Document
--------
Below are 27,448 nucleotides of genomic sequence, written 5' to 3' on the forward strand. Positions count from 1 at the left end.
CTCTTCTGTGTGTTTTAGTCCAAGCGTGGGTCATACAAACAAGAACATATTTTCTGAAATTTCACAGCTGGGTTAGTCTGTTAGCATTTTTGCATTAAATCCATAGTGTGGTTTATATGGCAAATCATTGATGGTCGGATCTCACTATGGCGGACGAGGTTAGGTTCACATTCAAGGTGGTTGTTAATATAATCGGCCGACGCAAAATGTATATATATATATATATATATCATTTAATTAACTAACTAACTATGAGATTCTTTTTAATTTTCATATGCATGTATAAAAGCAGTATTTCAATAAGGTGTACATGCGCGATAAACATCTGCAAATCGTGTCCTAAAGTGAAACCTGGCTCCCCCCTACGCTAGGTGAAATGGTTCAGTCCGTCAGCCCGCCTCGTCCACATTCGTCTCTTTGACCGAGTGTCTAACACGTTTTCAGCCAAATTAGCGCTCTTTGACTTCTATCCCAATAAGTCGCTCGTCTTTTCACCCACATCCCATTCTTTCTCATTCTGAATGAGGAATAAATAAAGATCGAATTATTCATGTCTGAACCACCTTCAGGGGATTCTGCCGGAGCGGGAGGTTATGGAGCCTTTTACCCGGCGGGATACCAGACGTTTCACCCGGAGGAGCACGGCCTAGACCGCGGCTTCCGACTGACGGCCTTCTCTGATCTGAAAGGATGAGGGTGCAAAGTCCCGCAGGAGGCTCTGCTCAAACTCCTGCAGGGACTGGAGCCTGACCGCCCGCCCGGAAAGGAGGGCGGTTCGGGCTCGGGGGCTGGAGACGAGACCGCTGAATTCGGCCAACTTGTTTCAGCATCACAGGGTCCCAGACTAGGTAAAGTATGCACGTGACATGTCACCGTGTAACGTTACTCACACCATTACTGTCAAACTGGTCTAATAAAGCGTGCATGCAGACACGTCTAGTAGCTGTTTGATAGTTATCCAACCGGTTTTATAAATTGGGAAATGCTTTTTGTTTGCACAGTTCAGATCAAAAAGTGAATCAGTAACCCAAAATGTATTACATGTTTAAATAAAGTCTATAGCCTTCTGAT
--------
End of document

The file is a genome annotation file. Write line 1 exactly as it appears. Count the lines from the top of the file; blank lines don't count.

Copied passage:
Below are 27,448 nucleotides of genomic sequence, written 5' to 3' on the forward strand. Positions count from 1 at the left end.